I Want That Job - Mountain Leader

by Dan Bailey - UKHillwalking.com Mar/2016
This article has been read 9,622 times

Have you ever wondered what it's like to work as a Mountain Leader? We've asked three MLs for their take on the job, from the challenge of qualification to the rewards of guiding groups in the hills. Their responses reflect the diversity of the ML, but there's one thing they all agree on - it's as much about the people as the outdoors. 

Kate Worthington

Kate, 38, has been a Mountain Leader for nearly ten years. Based in North Wales, she owns and runs RAW Adventures alongside her partner (and husband ) Ross.

"We enjoy working with small and large scale groups of all ages and abilities and work with qualified and trusted Mountain Leaders and instructors to offer a range of activities" says Kate. "This includes our popular Climb Snowdon days as well as supporting all aspects of the Duke of Edinburgh’s Award Expedition section. We are now also a provider for Mountain Training’s Lowland Leader award, the Expedition Skills Module and their new personal skills courses: Hill & Mountain Skills."

Kate Worthington 1, 82 kb

UKHillwalking: What background did you have in hillwalking prior to ML-ing?

Kate: I have been enjoying hillwalking since I was three years old. I guess I didn’t proactively have a choice in that one, being so young, but I continued to enjoy holidays 3-4 times/year to ’the mountains’ from our home in NW London. This was down to the sheer love my parents had of walking and mountainous terrain, and this definitely rubbed off onto my brother and I. My mum first introduced me to a compass and my dad loved helping me scramble and looking at maps together. I have so so many happy memories of adventures in the Lake District, Wales, Scotland and country walking by the coast, the Chilterns and the Surrey Hills. I was very much at home in the mountains from a young age and would cry as we returned to ’stinky, hot London’. The suburban streets felt very closed in, I remember thinking. I continued to develop my own confidence at planning routes and trips away, with friends, partners, walking clubs and also on my own. I was happy walking on my own from about 17. A very gradual and pretty natural progression ensued.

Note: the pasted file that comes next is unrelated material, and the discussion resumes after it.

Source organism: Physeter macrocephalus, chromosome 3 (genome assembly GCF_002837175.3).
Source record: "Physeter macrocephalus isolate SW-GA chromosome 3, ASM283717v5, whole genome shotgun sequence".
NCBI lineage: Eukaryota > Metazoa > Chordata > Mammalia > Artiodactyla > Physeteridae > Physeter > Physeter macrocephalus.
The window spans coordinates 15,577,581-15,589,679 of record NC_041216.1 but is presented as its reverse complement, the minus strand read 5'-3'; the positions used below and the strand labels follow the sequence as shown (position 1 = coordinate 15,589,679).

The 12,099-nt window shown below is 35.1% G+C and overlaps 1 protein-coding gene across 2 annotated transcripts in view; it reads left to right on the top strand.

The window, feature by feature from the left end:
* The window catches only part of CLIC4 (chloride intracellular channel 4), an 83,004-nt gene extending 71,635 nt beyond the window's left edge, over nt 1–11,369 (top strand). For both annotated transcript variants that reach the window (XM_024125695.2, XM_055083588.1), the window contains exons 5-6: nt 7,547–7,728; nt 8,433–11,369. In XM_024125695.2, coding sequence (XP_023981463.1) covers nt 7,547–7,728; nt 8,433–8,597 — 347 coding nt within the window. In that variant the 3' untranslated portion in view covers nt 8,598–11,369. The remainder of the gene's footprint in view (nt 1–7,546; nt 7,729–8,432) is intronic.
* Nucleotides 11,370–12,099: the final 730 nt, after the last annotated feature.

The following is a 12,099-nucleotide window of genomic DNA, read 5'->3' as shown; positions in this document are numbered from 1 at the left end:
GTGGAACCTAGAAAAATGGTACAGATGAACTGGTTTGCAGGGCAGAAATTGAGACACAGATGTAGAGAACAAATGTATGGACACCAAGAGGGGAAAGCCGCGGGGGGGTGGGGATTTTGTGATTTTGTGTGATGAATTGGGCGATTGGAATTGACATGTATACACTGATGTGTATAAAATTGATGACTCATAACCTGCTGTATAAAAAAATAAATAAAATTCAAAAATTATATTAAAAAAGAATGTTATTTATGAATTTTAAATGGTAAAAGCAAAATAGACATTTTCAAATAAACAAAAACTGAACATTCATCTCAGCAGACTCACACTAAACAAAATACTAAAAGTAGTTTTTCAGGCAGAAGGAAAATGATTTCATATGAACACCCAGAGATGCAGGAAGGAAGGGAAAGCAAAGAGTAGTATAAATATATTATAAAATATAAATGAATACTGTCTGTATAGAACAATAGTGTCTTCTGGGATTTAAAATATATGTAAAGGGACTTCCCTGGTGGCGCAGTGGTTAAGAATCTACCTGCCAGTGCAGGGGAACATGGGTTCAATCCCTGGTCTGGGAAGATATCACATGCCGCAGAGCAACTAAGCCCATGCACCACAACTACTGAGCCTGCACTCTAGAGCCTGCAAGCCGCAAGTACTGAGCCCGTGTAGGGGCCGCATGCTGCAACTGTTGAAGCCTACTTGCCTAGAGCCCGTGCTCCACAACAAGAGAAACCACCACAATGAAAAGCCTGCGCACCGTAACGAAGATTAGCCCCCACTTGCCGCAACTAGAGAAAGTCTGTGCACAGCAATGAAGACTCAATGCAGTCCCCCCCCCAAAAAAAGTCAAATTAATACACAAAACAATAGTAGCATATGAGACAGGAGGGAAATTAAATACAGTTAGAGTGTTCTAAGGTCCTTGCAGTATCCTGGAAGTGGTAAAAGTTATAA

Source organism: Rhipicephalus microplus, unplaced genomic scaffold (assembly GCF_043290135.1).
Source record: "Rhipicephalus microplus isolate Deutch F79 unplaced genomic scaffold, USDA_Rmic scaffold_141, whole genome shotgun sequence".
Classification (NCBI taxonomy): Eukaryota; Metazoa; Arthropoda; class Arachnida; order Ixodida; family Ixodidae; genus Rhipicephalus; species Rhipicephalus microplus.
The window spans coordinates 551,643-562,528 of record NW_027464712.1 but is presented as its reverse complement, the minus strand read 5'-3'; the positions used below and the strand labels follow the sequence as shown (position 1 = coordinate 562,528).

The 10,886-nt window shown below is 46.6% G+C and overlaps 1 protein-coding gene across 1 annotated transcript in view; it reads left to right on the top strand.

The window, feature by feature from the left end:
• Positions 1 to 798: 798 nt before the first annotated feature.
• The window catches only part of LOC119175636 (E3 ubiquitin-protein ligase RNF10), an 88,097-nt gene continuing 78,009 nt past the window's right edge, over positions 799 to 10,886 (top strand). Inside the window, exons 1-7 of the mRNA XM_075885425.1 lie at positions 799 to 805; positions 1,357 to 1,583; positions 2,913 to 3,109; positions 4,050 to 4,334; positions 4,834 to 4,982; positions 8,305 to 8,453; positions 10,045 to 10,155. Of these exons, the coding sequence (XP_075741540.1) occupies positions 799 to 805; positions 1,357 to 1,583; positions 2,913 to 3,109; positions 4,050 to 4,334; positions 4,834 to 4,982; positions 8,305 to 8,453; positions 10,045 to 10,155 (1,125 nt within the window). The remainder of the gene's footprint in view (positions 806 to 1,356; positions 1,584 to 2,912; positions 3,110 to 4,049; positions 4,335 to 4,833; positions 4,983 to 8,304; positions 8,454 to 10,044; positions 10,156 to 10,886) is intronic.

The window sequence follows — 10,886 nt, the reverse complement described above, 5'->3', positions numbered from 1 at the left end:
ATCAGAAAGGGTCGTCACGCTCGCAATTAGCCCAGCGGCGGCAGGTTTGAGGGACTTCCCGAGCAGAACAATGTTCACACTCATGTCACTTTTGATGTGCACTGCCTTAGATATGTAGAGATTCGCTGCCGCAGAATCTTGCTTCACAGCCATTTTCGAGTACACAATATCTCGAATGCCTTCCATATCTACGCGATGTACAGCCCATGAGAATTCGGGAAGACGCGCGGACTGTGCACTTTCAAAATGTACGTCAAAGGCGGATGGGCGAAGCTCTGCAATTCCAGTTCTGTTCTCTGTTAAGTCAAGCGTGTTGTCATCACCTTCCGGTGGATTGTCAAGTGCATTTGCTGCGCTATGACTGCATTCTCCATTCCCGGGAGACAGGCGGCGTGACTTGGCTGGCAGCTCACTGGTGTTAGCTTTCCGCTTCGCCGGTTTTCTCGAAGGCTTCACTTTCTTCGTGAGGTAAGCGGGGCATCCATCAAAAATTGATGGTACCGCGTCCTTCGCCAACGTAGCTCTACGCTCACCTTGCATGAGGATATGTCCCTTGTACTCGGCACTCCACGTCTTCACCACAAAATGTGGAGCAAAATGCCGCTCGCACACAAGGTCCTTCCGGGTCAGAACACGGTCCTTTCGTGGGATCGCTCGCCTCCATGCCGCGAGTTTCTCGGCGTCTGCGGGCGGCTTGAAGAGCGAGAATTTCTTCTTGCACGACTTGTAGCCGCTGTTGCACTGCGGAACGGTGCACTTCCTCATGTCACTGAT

How long have you been working as an ML?

I have taken on a ‘leadership’ role with friends/groups since university club days/personal trips with friends – so that’s about 18 years ago! In 2005 I was very involved in organising trips for a London based walking group, with responsibility for planning routes and weekend away, as well as leading on the sharp end. It wasn’t until 2006 that I started formalising this as ‘work’ with a company called Adventure Café. I took responsibility for heading up their UK expeditions programme – what a fantastic role that was to utilise my new Mountain Leader qualification, that I gained in 2007.

What inspired you to take it up, and what were you doing before?

In 2006, I took on a job at an expeditions company in the Lake District, where I met some really interesting people all working in the outdoors. Quite honestly, I can put some of this down to meeting (now IFMGA Mountain Guide) Rocio Siemens as I then saw a strong, active, vibrant female working hard in the outdoor environment (and towards her Mountaineering Instructor Certificate at that time) and I thought I would like to be working in the mountains, with people…this has to be something I can do! Before taking this decision more seriously, I was looking at a potential career in primary teaching. And this study and training had come off the back of working as an office manager in London – living the high life in Putney - as well as other administration roles, a school library assistant, many jobs in pubs/catering/retail and pretty much anything that I could turn my hand to.  A ‘broad work experience’ I think it’s called.

What are the basic differences between summer, winter and international mountain leader qualifications, and roughly what proportion of your working time is taken up with each?